catmother Star commenter

    It's a job. One that allows you to have a better pension that a lot of other working people (my husband for instance)but also one that, at times,can drive you to the edge of despair and madness. Also,one where you are never really off duty as your mind is always on and working overtime.

    I have escaped and I'm delighted to have left it all behind.
    suzuki1690, Jamvic, eljefeb90 and 3 others like this.
  14. seasoned

    seasoned New commenter

    I totally agree..!!! When I drove out of the school car park for the last time in December 2017, that was the end of a significant chapter in my life; I enjoyed my career but it was over. I have moved on to the next chapter which does not involve anything to do with schools or education. The only emotional time was on 2 January 2018 when my lump sum from TPS appeared in my bank account.... :)
  15. eljefeb90

    eljefeb90 Senior commenter

    Is it still rewarding? I would say it's exploitative and barely a profession any more. Professionals aren't micro managed in the way teachers are now. Pay, respect, professional autonomy and work life balance have all been massively eroded over the last decade while accountability and pressure have increased. I was elated to be getting away from it all and still can't believe my good fortune.You do get institutionalised as a teacher, and it is so all -consuming that it is hard to develop interests and a social life . All the more reason to get out there and make up for lost time once you retire.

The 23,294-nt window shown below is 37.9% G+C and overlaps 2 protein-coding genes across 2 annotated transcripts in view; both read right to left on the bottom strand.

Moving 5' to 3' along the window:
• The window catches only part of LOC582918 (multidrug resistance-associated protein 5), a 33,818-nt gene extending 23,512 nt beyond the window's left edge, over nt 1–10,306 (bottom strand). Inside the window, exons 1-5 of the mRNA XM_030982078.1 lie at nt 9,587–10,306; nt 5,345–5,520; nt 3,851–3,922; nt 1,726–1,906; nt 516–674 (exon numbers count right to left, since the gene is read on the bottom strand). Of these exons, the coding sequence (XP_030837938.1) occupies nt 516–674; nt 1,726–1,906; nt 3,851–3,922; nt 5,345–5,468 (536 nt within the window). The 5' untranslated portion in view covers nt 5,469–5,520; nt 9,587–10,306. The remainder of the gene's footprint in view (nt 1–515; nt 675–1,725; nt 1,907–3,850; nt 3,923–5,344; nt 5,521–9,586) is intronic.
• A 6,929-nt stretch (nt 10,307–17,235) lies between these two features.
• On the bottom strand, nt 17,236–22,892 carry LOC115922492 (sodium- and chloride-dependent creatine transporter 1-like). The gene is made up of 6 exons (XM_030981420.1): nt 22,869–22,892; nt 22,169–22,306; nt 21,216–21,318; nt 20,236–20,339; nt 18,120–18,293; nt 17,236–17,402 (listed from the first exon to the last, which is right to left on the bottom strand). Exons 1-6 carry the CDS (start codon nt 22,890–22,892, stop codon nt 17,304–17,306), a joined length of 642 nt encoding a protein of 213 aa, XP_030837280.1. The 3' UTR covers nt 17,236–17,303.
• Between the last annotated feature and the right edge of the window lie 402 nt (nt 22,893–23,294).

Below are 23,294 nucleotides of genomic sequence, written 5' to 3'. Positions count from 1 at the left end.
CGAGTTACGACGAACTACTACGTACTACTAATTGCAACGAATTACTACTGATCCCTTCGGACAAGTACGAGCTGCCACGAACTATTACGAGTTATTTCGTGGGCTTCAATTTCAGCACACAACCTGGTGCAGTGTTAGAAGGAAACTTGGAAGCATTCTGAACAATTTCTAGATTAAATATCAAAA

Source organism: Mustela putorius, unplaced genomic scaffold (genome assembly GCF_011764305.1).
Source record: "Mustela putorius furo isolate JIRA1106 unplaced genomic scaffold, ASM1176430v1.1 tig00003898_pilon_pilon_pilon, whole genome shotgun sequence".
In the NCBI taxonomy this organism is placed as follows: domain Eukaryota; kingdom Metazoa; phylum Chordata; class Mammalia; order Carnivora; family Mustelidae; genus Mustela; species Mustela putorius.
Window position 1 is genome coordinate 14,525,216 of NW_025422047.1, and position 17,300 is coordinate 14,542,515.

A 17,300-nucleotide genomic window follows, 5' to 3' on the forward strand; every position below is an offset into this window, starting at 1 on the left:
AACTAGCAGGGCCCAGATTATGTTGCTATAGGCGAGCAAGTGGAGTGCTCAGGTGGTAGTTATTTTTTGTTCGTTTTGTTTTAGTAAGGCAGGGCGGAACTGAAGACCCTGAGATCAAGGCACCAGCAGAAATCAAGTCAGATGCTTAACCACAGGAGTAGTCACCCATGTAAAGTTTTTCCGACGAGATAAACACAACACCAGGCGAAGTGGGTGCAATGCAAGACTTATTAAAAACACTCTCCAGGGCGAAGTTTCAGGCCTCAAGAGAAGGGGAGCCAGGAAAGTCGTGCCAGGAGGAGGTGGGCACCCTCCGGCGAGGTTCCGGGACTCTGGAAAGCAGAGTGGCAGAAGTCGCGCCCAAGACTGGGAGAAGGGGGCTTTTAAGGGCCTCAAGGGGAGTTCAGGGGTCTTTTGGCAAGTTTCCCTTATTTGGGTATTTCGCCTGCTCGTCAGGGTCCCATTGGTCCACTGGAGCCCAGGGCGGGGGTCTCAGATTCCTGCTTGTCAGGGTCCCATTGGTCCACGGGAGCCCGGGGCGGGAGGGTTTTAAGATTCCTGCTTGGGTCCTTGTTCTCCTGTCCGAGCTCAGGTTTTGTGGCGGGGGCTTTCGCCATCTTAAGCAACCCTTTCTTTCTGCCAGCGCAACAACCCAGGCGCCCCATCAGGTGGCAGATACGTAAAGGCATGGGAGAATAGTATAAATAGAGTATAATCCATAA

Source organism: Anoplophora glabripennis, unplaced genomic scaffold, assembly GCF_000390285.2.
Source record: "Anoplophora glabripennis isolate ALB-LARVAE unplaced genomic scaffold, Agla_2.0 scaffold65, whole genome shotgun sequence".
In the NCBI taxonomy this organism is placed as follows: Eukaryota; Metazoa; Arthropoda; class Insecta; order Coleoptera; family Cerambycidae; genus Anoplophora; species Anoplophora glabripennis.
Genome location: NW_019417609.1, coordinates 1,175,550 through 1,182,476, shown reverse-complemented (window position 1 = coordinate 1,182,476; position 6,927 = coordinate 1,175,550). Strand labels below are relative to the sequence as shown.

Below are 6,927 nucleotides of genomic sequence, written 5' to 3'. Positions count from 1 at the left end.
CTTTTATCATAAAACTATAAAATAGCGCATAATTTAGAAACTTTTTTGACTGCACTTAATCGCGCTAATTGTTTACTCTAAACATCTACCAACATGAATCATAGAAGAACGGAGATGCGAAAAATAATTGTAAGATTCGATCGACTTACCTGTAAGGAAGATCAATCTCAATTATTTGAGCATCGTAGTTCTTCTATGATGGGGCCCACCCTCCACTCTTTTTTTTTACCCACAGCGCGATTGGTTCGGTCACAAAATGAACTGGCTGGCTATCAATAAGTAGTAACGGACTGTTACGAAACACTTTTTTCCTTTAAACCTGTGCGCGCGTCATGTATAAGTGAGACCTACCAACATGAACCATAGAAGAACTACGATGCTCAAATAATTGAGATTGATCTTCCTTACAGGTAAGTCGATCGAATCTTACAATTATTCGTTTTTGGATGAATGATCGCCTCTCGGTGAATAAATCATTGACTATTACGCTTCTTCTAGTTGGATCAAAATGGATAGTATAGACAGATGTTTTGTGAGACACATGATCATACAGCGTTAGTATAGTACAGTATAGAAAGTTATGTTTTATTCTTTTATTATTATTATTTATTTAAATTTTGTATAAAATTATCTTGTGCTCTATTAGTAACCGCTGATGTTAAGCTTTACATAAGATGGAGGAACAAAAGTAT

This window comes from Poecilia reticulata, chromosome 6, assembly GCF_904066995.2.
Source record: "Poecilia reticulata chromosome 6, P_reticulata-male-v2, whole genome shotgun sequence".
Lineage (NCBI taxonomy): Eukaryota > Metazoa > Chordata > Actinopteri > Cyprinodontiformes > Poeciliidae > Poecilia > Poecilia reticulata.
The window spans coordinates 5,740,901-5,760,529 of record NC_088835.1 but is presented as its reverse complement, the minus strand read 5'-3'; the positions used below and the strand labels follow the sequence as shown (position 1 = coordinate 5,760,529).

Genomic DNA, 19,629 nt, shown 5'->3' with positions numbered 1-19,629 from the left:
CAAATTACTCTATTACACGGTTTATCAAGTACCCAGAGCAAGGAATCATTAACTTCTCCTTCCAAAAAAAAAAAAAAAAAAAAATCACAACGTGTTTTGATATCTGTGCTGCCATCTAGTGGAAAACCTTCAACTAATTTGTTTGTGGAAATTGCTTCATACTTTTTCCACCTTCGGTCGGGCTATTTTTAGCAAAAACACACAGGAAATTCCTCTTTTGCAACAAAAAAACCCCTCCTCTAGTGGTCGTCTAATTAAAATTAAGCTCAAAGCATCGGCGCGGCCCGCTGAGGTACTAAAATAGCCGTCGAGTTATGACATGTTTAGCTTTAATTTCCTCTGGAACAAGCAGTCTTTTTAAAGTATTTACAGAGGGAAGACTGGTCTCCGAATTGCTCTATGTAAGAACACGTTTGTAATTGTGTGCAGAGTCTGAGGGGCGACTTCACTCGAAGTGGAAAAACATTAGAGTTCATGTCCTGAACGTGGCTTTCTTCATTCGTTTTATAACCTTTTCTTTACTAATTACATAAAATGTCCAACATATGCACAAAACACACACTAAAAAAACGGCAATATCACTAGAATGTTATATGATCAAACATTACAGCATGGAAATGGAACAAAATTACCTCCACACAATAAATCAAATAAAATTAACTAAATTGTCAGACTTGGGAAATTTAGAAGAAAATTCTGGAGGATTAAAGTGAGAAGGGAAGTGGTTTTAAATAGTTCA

smoothnewt, Jamvic, Prim and 5 others like this.
  16. cassiedogrip

    cassiedogrip New commenter

    I agree with this - totally - by any sensible descriptors, no, it IS not a profession anymore and also because true professions are respected by the broad, general public. The media constantly reinforce / promote this percepion. For example, I will always remember watching the property programme: Location, Location... you know the one I mean - Phil and Kirsty, about ten years ago I guess... They were talking to a property developer in London - Grenwich, I think - he spoke about two distinct developments in the area: one classy example he referred to as being for professionals such as city people, lawyers, accountants, doctors etc... and a rather more basic model for 'essential workers' such as police, fire, ambulance and yes, you've guessed it - teachers!